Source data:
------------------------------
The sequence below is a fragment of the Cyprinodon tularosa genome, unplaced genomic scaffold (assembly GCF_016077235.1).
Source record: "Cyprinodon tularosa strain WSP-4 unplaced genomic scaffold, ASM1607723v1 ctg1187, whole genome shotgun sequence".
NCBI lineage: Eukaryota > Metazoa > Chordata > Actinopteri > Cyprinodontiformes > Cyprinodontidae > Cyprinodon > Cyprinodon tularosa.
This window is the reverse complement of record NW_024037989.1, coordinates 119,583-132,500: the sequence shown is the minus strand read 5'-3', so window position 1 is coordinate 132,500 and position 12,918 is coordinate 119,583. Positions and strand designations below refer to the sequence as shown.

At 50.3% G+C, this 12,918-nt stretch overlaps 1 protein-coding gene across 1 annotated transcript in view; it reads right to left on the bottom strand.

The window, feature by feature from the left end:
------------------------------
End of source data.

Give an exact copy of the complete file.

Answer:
The sequence below is a fragment of the Cyprinodon tularosa genome, unplaced genomic scaffold (assembly GCF_016077235.1).
Source record: "Cyprinodon tularosa strain WSP-4 unplaced genomic scaffold, ASM1607723v1 ctg1187, whole genome shotgun sequence".
NCBI lineage: Eukaryota > Metazoa > Chordata > Actinopteri > Cyprinodontiformes > Cyprinodontidae > Cyprinodon > Cyprinodon tularosa.
This window is the reverse complement of record NW_024037989.1, coordinates 119,583-132,500: the sequence shown is the minus strand read 5'-3', so window position 1 is coordinate 132,500 and position 12,918 is coordinate 119,583. Positions and strand designations below refer to the sequence as shown.

At 50.3% G+C, this 12,918-nt stretch overlaps 1 protein-coding gene across 1 annotated transcript in view; it reads right to left on the bottom strand.

The window, feature by feature from the left end: